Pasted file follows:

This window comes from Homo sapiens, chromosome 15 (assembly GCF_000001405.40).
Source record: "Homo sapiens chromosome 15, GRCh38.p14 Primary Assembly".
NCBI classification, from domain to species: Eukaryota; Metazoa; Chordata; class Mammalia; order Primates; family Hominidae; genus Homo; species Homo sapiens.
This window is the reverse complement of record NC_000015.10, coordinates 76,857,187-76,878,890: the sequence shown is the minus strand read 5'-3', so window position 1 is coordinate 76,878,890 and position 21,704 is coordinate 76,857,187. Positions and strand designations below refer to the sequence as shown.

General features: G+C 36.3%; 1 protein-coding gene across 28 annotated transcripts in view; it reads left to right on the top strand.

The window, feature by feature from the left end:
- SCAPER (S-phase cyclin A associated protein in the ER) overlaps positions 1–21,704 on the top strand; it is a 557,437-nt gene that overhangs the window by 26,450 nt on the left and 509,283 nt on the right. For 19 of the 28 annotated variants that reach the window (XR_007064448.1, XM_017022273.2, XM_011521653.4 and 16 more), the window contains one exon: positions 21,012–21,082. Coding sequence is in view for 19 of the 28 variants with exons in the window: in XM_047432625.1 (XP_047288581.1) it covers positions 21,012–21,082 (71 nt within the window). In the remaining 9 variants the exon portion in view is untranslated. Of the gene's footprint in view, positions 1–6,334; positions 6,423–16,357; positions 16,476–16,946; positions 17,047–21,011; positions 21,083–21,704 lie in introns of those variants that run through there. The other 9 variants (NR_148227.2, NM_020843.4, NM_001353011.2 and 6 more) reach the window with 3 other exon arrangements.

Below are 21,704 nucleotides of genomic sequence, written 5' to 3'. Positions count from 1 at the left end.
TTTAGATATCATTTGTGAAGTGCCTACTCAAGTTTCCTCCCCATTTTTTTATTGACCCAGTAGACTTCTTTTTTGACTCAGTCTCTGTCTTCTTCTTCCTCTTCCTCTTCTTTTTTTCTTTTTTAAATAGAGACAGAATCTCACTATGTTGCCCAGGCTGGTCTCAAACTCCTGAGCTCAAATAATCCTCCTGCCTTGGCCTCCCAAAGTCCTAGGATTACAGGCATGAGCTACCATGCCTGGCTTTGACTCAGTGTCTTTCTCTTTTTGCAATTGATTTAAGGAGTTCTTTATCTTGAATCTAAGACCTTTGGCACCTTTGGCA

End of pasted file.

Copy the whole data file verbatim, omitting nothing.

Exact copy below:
This window comes from Homo sapiens, chromosome 15 (assembly GCF_000001405.40).
Source record: "Homo sapiens chromosome 15, GRCh38.p14 Primary Assembly".
NCBI classification, from domain to species: Eukaryota; Metazoa; Chordata; class Mammalia; order Primates; family Hominidae; genus Homo; species Homo sapiens.
This window is the reverse complement of record NC_000015.10, coordinates 76,857,187-76,878,890: the sequence shown is the minus strand read 5'-3', so window position 1 is coordinate 76,878,890 and position 21,704 is coordinate 76,857,187. Positions and strand designations below refer to the sequence as shown.

General features: G+C 36.3%; 1 protein-coding gene across 28 annotated transcripts in view; it reads left to right on the top strand.

The window, feature by feature from the left end:
- SCAPER (S-phase cyclin A associated protein in the ER) overlaps positions 1–21,704 on the top strand; it is a 557,437-nt gene that overhangs the window by 26,450 nt on the left and 509,283 nt on the right. For 19 of the 28 annotated variants that reach the window (XR_007064448.1, XM_017022273.2, XM_011521653.4 and 16 more), the window contains one exon: positions 21,012–21,082. Coding sequence is in view for 19 of the 28 variants with exons in the window: in XM_047432625.1 (XP_047288581.1) it covers positions 21,012–21,082 (71 nt within the window). In the remaining 9 variants the exon portion in view is untranslated. Of the gene's footprint in view, positions 1–6,334; positions 6,423–16,357; positions 16,476–16,946; positions 17,047–21,011; positions 21,083–21,704 lie in introns of those variants that run through there. The other 9 variants (NR_148227.2, NM_020843.4, NM_001353011.2 and 6 more) reach the window with 3 other exon arrangements.

Below are 21,704 nucleotides of genomic sequence, written 5' to 3'. Positions count from 1 at the left end.
TTTAGATATCATTTGTGAAGTGCCTACTCAAGTTTCCTCCCCATTTTTTTATTGACCCAGTAGACTTCTTTTTTGACTCAGTCTCTGTCTTCTTCTTCCTCTTCCTCTTCTTTTTTTCTTTTTTAAATAGAGACAGAATCTCACTATGTTGCCCAGGCTGGTCTCAAACTCCTGAGCTCAAATAATCCTCCTGCCTTGGCCTCCCAAAGTCCTAGGATTACAGGCATGAGCTACCATGCCTGGCTTTGACTCAGTGTCTTTCTCTTTTTGCAATTGATTTAAGGAGTTCTTTATCTTGAATCTAAGACCTTTGGCACCTTTGGCA